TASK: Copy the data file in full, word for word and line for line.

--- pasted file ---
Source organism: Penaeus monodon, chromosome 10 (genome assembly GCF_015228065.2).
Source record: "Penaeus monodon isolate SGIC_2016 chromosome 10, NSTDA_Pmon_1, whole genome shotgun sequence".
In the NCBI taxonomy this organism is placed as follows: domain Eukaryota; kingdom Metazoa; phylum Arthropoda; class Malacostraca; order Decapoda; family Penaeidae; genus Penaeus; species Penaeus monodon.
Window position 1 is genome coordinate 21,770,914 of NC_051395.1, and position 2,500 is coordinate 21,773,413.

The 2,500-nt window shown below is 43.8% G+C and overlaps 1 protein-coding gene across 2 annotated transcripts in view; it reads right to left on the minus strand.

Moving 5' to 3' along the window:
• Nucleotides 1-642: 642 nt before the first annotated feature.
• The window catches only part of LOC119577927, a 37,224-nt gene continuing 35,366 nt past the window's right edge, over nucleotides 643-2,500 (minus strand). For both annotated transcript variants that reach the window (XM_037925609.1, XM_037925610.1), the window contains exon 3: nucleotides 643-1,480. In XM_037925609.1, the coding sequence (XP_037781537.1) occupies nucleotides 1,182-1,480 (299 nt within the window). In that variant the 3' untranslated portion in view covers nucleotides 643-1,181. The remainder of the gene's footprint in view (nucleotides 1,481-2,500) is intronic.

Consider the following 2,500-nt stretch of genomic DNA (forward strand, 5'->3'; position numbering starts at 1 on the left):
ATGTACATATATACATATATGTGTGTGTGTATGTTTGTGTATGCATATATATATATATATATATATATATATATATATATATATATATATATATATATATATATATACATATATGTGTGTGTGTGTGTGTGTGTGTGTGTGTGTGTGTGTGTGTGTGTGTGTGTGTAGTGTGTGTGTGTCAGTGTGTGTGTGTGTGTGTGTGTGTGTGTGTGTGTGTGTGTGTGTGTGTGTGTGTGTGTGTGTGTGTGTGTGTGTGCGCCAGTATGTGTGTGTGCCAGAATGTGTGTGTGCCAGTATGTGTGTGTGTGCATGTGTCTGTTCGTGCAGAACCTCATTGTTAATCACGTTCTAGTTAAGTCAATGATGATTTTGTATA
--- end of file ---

Source organism: Penaeus monodon, chromosome 10 (genome assembly GCF_015228065.2).
Source record: "Penaeus monodon isolate SGIC_2016 chromosome 10, NSTDA_Pmon_1, whole genome shotgun sequence".
In the NCBI taxonomy this organism is placed as follows: domain Eukaryota; kingdom Metazoa; phylum Arthropoda; class Malacostraca; order Decapoda; family Penaeidae; genus Penaeus; species Penaeus monodon.
Window position 1 is genome coordinate 21,770,914 of NC_051395.1, and position 2,500 is coordinate 21,773,413.

The 2,500-nt window shown below is 43.8% G+C and overlaps 1 protein-coding gene across 2 annotated transcripts in view; it reads right to left on the minus strand.

Moving 5' to 3' along the window:
• Nucleotides 1-642: 642 nt before the first annotated feature.
• The window catches only part of LOC119577927, a 37,224-nt gene continuing 35,366 nt past the window's right edge, over nucleotides 643-2,500 (minus strand). For both annotated transcript variants that reach the window (XM_037925609.1, XM_037925610.1), the window contains exon 3: nucleotides 643-1,480. In XM_037925609.1, the coding sequence (XP_037781537.1) occupies nucleotides 1,182-1,480 (299 nt within the window). In that variant the 3' untranslated portion in view covers nucleotides 643-1,181. The remainder of the gene's footprint in view (nucleotides 1,481-2,500) is intronic.

Consider the following 2,500-nt stretch of genomic DNA (forward strand, 5'->3'; position numbering starts at 1 on the left):
ATGTACATATATACATATATGTGTGTGTGTATGTTTGTGTATGCATATATATATATATATATATATATATATATATATATATATATATATATATATATATATATATACATATATGTGTGTGTGTGTGTGTGTGTGTGTGTGTGTGTGTGTGTGTGTGTGTGTGTGTAGTGTGTGTGTGTCAGTGTGTGTGTGTGTGTGTGTGTGTGTGTGTGTGTGTGTGTGTGTGTGTGTGTGTGTGTGTGTGTGTGTGTGTGTGCGCCAGTATGTGTGTGTGCCAGAATGTGTGTGTGCCAGTATGTGTGTGTGTGCATGTGTCTGTTCGTGCAGAACCTCATTGTTAATCACGTTCTAGTTAAGTCAATGATGATTTTGTATA